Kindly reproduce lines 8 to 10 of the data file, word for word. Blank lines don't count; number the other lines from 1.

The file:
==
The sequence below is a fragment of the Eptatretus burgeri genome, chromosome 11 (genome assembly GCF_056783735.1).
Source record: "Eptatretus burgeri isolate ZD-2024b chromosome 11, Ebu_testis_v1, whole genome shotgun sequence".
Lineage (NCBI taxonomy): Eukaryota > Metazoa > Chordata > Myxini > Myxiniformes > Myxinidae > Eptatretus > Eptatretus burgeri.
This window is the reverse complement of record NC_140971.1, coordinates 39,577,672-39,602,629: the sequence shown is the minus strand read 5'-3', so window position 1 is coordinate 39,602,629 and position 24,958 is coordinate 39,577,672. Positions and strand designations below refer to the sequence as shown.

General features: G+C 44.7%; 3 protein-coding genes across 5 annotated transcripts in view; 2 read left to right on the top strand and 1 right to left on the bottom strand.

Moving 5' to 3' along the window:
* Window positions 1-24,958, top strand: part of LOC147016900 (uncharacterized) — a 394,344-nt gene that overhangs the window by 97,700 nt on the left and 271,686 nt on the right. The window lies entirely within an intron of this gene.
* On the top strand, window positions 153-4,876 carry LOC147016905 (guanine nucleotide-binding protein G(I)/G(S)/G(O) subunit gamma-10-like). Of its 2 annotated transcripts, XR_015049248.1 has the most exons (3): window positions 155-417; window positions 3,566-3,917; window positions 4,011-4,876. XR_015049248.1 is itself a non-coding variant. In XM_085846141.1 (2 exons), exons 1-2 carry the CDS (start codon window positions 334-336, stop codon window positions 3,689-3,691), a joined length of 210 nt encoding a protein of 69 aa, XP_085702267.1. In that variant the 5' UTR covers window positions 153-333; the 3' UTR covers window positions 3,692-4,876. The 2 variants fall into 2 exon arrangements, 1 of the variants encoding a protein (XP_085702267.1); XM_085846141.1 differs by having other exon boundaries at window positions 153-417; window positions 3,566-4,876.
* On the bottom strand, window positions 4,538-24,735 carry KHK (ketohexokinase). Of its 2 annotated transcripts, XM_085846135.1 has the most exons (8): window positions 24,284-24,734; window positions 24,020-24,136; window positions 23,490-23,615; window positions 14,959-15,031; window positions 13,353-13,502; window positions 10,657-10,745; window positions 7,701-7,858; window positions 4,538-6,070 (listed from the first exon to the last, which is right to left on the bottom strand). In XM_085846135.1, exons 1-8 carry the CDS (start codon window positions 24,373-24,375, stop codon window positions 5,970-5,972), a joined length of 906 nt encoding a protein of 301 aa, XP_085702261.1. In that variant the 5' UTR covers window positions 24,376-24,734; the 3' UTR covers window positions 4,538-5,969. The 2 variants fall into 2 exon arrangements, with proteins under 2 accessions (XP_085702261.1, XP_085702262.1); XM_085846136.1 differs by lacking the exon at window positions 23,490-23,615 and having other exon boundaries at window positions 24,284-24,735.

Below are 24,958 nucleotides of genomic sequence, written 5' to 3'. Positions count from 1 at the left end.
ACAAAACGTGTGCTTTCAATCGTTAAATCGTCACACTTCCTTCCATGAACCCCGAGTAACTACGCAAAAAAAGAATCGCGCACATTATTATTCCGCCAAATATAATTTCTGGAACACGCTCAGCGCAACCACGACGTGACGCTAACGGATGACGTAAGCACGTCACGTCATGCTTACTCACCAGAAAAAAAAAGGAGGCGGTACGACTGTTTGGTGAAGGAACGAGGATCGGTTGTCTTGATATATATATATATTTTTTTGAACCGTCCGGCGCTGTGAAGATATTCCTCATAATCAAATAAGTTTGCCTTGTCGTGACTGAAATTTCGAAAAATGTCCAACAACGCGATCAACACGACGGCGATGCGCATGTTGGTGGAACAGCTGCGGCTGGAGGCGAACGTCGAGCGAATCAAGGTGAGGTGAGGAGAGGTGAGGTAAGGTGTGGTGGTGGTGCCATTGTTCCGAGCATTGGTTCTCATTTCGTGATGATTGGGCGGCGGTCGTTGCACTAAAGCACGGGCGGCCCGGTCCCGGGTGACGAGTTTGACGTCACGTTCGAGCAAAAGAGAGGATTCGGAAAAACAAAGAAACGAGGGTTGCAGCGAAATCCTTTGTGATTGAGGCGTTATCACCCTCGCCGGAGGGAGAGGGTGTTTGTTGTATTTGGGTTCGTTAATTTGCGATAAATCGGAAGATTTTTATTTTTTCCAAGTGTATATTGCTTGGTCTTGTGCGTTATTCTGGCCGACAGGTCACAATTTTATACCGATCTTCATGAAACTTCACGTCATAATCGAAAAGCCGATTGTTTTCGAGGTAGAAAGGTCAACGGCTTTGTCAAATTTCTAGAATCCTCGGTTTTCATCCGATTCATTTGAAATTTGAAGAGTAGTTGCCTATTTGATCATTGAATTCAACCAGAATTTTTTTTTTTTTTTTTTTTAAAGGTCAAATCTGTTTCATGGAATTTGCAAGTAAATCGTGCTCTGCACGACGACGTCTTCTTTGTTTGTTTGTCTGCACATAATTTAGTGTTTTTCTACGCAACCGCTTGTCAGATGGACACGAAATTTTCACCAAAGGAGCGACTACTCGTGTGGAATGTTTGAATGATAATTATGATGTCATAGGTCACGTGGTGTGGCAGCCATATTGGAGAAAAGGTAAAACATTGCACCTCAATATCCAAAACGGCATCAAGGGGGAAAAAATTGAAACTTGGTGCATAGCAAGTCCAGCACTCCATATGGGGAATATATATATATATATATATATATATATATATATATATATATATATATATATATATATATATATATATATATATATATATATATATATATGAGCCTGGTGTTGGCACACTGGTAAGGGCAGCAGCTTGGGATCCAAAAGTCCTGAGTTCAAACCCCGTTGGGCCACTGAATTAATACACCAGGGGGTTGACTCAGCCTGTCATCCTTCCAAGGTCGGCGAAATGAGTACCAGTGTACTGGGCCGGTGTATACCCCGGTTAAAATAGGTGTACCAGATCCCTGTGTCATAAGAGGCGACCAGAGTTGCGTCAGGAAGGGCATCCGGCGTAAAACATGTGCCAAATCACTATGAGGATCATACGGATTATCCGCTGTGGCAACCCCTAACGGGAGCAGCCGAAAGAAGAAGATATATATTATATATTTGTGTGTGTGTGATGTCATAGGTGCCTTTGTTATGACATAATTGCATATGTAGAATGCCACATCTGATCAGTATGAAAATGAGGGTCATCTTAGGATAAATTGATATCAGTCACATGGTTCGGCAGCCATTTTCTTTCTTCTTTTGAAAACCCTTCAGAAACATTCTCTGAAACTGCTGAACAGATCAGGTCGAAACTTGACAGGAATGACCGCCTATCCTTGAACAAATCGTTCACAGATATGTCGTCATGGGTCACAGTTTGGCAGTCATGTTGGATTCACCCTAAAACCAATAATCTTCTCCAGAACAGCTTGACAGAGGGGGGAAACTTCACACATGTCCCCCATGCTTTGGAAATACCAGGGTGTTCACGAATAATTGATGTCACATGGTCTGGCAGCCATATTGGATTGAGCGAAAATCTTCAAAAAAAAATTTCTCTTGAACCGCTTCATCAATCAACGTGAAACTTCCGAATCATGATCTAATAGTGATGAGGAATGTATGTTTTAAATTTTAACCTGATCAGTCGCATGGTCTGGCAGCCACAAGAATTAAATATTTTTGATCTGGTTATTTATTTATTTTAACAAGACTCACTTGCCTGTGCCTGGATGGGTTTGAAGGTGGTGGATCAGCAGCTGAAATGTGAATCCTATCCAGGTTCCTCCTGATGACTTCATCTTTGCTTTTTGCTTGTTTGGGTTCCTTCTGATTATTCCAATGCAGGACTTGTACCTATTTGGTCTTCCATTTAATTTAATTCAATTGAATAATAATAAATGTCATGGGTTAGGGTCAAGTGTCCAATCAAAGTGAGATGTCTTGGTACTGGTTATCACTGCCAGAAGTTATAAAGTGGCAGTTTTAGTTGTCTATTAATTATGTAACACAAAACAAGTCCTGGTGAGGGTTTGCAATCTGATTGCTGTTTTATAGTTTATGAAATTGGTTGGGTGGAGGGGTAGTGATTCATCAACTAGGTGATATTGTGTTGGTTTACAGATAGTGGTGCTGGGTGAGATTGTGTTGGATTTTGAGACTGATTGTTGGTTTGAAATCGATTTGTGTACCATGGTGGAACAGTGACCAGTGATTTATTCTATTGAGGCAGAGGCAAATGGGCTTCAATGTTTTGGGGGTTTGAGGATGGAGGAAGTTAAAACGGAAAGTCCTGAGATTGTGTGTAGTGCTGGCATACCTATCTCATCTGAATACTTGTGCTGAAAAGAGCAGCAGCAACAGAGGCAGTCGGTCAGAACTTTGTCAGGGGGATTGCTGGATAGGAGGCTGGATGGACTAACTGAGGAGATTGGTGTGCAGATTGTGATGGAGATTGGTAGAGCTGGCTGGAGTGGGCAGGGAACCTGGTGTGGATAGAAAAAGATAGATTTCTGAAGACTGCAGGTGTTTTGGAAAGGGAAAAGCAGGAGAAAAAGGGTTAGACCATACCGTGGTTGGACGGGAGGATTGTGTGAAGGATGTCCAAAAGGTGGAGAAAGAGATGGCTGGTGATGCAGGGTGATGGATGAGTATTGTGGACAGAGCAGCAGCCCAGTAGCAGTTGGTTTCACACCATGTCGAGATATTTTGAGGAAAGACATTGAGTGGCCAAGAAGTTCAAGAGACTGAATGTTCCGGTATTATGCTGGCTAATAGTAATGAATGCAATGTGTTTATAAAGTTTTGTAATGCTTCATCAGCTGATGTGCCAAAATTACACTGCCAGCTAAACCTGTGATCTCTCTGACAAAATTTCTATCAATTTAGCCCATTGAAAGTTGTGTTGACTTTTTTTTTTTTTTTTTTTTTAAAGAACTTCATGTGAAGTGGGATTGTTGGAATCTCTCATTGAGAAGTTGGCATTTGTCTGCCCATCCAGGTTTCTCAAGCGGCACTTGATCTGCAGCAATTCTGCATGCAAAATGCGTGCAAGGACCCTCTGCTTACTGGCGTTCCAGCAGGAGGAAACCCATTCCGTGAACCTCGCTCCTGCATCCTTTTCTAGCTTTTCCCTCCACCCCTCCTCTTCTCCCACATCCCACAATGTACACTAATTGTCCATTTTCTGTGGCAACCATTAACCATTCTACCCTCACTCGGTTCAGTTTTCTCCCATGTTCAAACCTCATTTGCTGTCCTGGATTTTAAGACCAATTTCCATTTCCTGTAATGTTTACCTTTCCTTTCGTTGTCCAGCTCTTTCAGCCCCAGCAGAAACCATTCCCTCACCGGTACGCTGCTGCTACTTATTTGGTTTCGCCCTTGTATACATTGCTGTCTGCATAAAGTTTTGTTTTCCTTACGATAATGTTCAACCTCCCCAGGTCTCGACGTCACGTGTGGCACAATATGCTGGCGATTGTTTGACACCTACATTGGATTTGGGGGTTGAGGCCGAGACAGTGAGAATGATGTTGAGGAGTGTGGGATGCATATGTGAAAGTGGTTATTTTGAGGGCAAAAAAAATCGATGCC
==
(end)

* On the top strand, window positions 153-4,876 carry LOC147016905 (guanine nucleotide-binding protein G(I)/G(S)/G(O) subunit gamma-10-like). Of its 2 annotated transcripts, XR_015049248.1 has the most exons (3): window positions 155-417; window positions 3,566-3,917; window positions 4,011-4,876. XR_015049248.1 is itself a non-coding variant. In XM_085846141.1 (2 exons), exons 1-2 carry the CDS (start codon window positions 334-336, stop codon window positions 3,689-3,691), a joined length of 210 nt encoding a protein of 69 aa, XP_085702267.1. In that variant the 5' UTR covers window positions 153-333; the 3' UTR covers window positions 3,692-4,876. The 2 variants fall into 2 exon arrangements, 1 of the variants encoding a protein (XP_085702267.1); XM_085846141.1 differs by having other exon boundaries at window positions 153-417; window positions 3,566-4,876.
* On the bottom strand, window positions 4,538-24,735 carry KHK (ketohexokinase). Of its 2 annotated transcripts, XM_085846135.1 has the most exons (8): window positions 24,284-24,734; window positions 24,020-24,136; window positions 23,490-23,615; window positions 14,959-15,031; window positions 13,353-13,502; window positions 10,657-10,745; window positions 7,701-7,858; window positions 4,538-6,070 (listed from the first exon to the last, which is right to left on the bottom strand). In XM_085846135.1, exons 1-8 carry the CDS (start codon window positions 24,373-24,375, stop codon window positions 5,970-5,972), a joined length of 906 nt encoding a protein of 301 aa, XP_085702261.1. In that variant the 5' UTR covers window positions 24,376-24,734; the 3' UTR covers window positions 4,538-5,969. The 2 variants fall into 2 exon arrangements, with proteins under 2 accessions (XP_085702261.1, XP_085702262.1); XM_085846136.1 differs by lacking the exon at window positions 23,490-23,615 and having other exon boundaries at window positions 24,284-24,735.

Below are 24,958 nucleotides of genomic sequence, written 5' to 3'. Positions count from 1 at the left end.